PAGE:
I’m not sure I agree with those last few paragraphs. I see the point, but it’s presented as a given. Many have noted Stephenson could use a good editor for his recent novels, and it looks to me like Stephenson was either intentionally trying to keep it short (it’s only two pages – not what you’d expect from someone who routinely writes 900 page books, including three that are essentially a single 2700 page novel) or his article was edited down to fit somewhere. In either case, I’m sure he could have expounded upon those last paragraphs to the tune of a few thousand words, but that’s what I like about the guy. Not that the article is bad, but I prefer Stephenson’s longwinded style. Ironically, Stephenson has left the details out of his article; it reads more like a power-point presentation that summarizes the bullet points of his argument than the sort of in-depth analysis I’m used to from Stephenson. As such, I’m sure there are a lot of people who would take issue with some of his premises. Perhaps it’s an intentional irony, or (more likely) I’m reading too much into it.

A tale of two software projects

A few weeks ago, David Foster wrote an excellent post about two software projects. One was a failure, and one was a success.

The first project was the FBI’s new Virtual Case File system; a tool that would allow agents to better organize, analyze and communicate data on criminal and terrorism cases. After 3 years and over 100 million dollars, it was announced that the system may be totally unusable. How could this happen?

When it became clear that the project was in trouble, Aerospace Corporation was contracted to perform an independent evaluation. It recommended that the software be abandoned, saying that “lack of effective engineering discipline has led to inadequate specification, design and development of VCF.” SAIC has said it believes the problem was caused largely by the FBI: specifically, too many specification changes during the development process…an SAIC executive asserted that there were an average of 1.3 changes per day during the development. SAIC also believes that the current system is useable and can serve as a base for future development.

I’d be interested to see what the actual distribution of changes were (as opposed to the “average changes per day”, which seems awfully vague and somewhat obtuse to me), but I don’t find it that hard to believe that this sort of thing happened (especially because the software development firm was a separate entity). I’ve had some experience with gathering requirements, and it certainly can be a challenge, especially when you don’t know the processes currently in place. This does not excuse anything, however, and the question remains: how could this happen?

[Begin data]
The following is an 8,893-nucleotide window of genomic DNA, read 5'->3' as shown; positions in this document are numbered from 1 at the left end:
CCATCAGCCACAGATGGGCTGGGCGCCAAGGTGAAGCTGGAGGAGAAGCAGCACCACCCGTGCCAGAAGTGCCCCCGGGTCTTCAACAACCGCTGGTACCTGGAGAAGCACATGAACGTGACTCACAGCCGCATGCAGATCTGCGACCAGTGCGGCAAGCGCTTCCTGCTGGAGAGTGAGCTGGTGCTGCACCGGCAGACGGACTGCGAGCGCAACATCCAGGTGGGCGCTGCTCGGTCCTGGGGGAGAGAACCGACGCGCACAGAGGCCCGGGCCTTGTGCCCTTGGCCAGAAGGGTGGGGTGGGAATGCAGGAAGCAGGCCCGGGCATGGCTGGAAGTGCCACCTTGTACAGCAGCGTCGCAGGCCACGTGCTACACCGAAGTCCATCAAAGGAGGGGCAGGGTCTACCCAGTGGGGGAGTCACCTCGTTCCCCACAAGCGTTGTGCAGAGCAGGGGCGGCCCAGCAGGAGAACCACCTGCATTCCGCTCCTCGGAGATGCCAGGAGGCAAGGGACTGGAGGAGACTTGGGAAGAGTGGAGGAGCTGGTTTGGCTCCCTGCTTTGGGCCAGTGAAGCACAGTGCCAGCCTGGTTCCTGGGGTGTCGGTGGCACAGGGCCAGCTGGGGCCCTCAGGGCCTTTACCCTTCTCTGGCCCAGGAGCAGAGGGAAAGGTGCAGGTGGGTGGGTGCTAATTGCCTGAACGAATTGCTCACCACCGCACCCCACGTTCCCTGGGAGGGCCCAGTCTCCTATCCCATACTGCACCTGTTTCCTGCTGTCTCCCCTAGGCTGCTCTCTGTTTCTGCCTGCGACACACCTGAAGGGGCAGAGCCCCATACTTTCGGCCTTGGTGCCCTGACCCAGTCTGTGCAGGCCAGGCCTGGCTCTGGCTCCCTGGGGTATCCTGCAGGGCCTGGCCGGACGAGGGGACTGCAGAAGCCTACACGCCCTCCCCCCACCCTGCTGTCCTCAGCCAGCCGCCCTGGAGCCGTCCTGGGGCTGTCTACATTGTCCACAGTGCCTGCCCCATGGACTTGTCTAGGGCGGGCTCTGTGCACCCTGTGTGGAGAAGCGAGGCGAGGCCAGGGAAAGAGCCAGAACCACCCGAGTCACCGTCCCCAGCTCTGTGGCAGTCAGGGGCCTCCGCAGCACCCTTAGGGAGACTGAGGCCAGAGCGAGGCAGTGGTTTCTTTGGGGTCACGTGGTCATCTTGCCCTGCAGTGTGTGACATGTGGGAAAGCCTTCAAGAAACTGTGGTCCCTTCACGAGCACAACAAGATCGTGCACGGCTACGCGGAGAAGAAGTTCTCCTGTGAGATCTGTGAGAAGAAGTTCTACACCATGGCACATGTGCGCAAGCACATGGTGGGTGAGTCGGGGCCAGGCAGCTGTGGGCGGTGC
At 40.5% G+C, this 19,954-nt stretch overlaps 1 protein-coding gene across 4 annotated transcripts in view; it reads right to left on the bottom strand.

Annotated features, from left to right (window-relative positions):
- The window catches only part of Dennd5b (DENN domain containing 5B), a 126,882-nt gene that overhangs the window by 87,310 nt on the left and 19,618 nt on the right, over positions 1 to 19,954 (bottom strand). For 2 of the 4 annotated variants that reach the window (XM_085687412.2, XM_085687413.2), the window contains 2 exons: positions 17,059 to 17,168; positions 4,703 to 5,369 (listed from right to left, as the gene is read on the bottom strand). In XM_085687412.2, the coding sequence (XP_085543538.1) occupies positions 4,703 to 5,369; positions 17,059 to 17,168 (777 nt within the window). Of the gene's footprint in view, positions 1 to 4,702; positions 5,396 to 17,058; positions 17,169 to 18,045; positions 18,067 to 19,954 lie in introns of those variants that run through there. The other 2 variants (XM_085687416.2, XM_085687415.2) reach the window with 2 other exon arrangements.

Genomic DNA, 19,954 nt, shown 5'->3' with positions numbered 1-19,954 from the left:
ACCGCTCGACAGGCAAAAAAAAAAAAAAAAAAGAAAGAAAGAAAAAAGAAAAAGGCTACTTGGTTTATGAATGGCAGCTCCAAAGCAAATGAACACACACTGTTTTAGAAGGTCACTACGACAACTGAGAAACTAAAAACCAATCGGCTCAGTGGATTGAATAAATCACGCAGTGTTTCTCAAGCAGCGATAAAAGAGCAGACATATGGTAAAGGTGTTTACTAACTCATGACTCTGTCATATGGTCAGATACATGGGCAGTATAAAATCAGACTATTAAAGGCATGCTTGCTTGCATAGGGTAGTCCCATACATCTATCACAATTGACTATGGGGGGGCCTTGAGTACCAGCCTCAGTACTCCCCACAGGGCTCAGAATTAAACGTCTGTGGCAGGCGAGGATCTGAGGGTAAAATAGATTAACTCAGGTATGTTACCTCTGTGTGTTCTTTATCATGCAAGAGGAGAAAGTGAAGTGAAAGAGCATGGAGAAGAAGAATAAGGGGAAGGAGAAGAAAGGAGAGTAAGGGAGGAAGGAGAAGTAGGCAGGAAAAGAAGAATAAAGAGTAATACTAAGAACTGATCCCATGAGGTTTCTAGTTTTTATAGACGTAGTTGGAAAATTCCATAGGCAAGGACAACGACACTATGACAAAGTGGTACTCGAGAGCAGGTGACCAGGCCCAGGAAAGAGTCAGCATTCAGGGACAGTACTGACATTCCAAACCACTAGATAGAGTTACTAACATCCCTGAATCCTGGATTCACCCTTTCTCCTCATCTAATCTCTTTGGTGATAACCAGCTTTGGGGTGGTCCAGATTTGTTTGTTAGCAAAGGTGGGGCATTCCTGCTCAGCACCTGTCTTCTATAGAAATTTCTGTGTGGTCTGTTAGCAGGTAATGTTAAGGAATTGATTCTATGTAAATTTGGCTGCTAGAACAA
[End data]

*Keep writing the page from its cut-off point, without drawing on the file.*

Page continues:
The second project, the success, may be able to shed some light on that. DARPA was tapped by the US Army to help protect troops from enemy snipers. The requested application would spot incoming bullets and identify their point of origin, and it would have to be easy to use, mobile, and durable.

The system would identify bullets from their sound..the shock wave created as they travelled through the air. By using multiple microphones and precisely timing the arrival of the “crack” of the bullet, its position could, in theory, be calculated. In practice, though, there were many problems, particularly the high levels of background noise–other weapons, tank engines, people shouting. All these had to be filtered out. By Thanksgiving weekend, the BBN team was at Quantico Marine Base, collecting data from actual firing…in terrible weather, “snowy, freezing, and rainy” recalls DARPA Program Manager Karen Wood. Steve Milligan, BBN’s Chief Technologist, came up with the solution to the filtering problem: use genetic algorithms. These are a kind of “simulated evolution” in which equations can mutate, be tested for effectivess, and sometimes even “mate,” over thousands of simulated generations (more on genetic algorithms here.)

By early March, 2004, the system was operational and had a name–“Boomerang.” 40 of them were installed on vehicles in Iraq. Based on feedback from the troops, improvements were requested. The system has now been reduced in size, shielded from radio interference, and had its display improved. It now tells soldiers the direction, range, and elevation of a sniper.

Now what was the biggest difference between the remarkable success of the Boomerang system and the spectacular failure of the Virtual Case File system? Obviously, the two projects present very different challenges, so a direct comparison doesn’t necessarily tell the whole story. However, it seems to me that discipline (in the case of the Army) or the lack of discipline (in the case of the FBI) might have been a major contributor to the outcomes of these two projects.

It’s obviously no secret that discipline plays a major role in the Army, but there is more to it than just that. Independence and initiative also play an important role in a military culture. In Neal Stephenson’s Cryptonomicon, the way the character Bobby Shaftoe (a Marine Raider, which is “…like a Marine, only more so.”) interacts with his superiors provides some insight (page 113 in my version):

Having now experienced all the phases of military existence except for the terminal ones (violent death, court-martial, retirement), he has come to understand the culture for what it is: a system of etiquette within which it becomes possible for groups of men to live together for years, travel to the ends of the earth, and do all kinds of incredibly weird shit without killing each other or completely losing their minds in the process. The extreme formality with which he addresses these officers carries an important subtext: your problem, sir, is doing it. My gung-ho posture says that once you give the order I’m not going to bother you with any of the details – and your half of the bargain is you had better stay on your side of the line, sir, and not bother me with any of the chickenshit politics that you have to deal with for a living.